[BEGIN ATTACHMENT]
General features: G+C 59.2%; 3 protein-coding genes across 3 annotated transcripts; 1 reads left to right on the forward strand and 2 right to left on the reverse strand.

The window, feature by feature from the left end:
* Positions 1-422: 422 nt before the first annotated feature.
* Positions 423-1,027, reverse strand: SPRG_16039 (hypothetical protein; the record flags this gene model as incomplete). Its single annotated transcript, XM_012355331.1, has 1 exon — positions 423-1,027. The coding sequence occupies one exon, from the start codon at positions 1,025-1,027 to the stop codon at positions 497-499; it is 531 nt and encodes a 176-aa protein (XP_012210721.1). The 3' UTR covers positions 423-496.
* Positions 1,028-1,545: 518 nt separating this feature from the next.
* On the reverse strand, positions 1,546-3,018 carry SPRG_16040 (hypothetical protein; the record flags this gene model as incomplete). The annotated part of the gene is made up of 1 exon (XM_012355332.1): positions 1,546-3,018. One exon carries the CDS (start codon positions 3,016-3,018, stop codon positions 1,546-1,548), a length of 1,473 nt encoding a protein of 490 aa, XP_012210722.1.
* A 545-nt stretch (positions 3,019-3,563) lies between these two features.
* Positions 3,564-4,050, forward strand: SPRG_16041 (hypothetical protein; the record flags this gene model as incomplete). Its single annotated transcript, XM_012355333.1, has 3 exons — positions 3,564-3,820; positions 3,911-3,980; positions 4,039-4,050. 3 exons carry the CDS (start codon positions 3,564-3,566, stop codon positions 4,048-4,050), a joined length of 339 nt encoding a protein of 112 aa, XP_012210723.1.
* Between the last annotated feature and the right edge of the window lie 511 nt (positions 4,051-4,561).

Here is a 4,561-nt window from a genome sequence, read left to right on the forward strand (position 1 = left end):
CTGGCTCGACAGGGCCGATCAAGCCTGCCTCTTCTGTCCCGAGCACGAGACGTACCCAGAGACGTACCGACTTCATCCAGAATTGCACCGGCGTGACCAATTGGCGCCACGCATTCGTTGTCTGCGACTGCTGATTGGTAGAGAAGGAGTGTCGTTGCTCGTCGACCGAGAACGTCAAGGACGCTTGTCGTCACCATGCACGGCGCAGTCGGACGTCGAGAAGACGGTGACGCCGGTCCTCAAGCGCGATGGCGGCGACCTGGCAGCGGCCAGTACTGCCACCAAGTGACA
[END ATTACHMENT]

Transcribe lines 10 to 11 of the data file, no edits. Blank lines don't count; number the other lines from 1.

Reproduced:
Here is a 4,561-nt window from a genome sequence, read left to right on the forward strand (position 1 = left end):
CTGGCTCGACAGGGCCGATCAAGCCTGCCTCTTCTGTCCCGAGCACGAGACGTACCCAGAGACGTACCGACTTCATCCAGAATTGCACCGGCGTGACCAATTGGCGCCACGCATTCGTTGTCTGCGACTGCTGATTGGTAGAGAAGGAGTGTCGTTGCTCGTCGACCGAGAACGTCAAGGACGCTTGTCGTCACCATGCACGGCGCAGTCGGACGTCGAGAAGACGGTGACGCCGGTCCTCAAGCGCGATGGCGGCGACCTGGCAGCGGCCAGTACTGCCACCAAGTGACA